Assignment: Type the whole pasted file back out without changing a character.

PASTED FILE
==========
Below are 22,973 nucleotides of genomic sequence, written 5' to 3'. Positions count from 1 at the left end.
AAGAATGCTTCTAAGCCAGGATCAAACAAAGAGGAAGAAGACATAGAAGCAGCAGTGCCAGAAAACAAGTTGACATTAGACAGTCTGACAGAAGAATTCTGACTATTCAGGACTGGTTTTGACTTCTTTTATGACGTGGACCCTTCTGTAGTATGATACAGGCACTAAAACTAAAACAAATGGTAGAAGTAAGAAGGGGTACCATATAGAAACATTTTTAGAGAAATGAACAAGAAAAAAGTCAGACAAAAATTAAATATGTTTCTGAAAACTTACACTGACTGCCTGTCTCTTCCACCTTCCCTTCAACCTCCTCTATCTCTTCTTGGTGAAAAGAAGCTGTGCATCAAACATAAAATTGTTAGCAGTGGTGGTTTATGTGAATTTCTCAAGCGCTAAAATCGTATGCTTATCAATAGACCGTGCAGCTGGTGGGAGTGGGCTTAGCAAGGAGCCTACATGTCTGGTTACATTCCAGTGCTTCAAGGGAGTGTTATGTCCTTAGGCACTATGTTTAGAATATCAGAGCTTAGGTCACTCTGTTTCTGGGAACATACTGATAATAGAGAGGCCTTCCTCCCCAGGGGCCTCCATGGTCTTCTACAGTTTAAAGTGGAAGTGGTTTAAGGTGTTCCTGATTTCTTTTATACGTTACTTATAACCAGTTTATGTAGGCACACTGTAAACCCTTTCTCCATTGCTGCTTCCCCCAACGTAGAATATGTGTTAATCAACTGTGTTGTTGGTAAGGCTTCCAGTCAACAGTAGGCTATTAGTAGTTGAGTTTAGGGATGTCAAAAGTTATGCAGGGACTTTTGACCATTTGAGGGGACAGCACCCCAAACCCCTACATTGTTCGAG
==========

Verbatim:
Below are 22,973 nucleotides of genomic sequence, written 5' to 3'. Positions count from 1 at the left end.
AAGAATGCTTCTAAGCCAGGATCAAACAAAGAGGAAGAAGACATAGAAGCAGCAGTGCCAGAAAACAAGTTGACATTAGACAGTCTGACAGAAGAATTCTGACTATTCAGGACTGGTTTTGACTTCTTTTATGACGTGGACCCTTCTGTAGTATGATACAGGCACTAAAACTAAAACAAATGGTAGAAGTAAGAAGGGGTACCATATAGAAACATTTTTAGAGAAATGAACAAGAAAAAAGTCAGACAAAAATTAAATATGTTTCTGAAAACTTACACTGACTGCCTGTCTCTTCCACCTTCCCTTCAACCTCCTCTATCTCTTCTTGGTGAAAAGAAGCTGTGCATCAAACATAAAATTGTTAGCAGTGGTGGTTTATGTGAATTTCTCAAGCGCTAAAATCGTATGCTTATCAATAGACCGTGCAGCTGGTGGGAGTGGGCTTAGCAAGGAGCCTACATGTCTGGTTACATTCCAGTGCTTCAAGGGAGTGTTATGTCCTTAGGCACTATGTTTAGAATATCAGAGCTTAGGTCACTCTGTTTCTGGGAACATACTGATAATAGAGAGGCCTTCCTCCCCAGGGGCCTCCATGGTCTTCTACAGTTTAAAGTGGAAGTGGTTTAAGGTGTTCCTGATTTCTTTTATACGTTACTTATAACCAGTTTATGTAGGCACACTGTAAACCCTTTCTCCATTGCTGCTTCCCCCAACGTAGAATATGTGTTAATCAACTGTGTTGTTGGTAAGGCTTCCAGTCAACAGTAGGCTATTAGTAGTTGAGTTTAGGGATGTCAAAAGTTATGCAGGGACTTTTGACCATTTGAGGGGACAGCACCCCAAACCCCTACATTGTTCGAG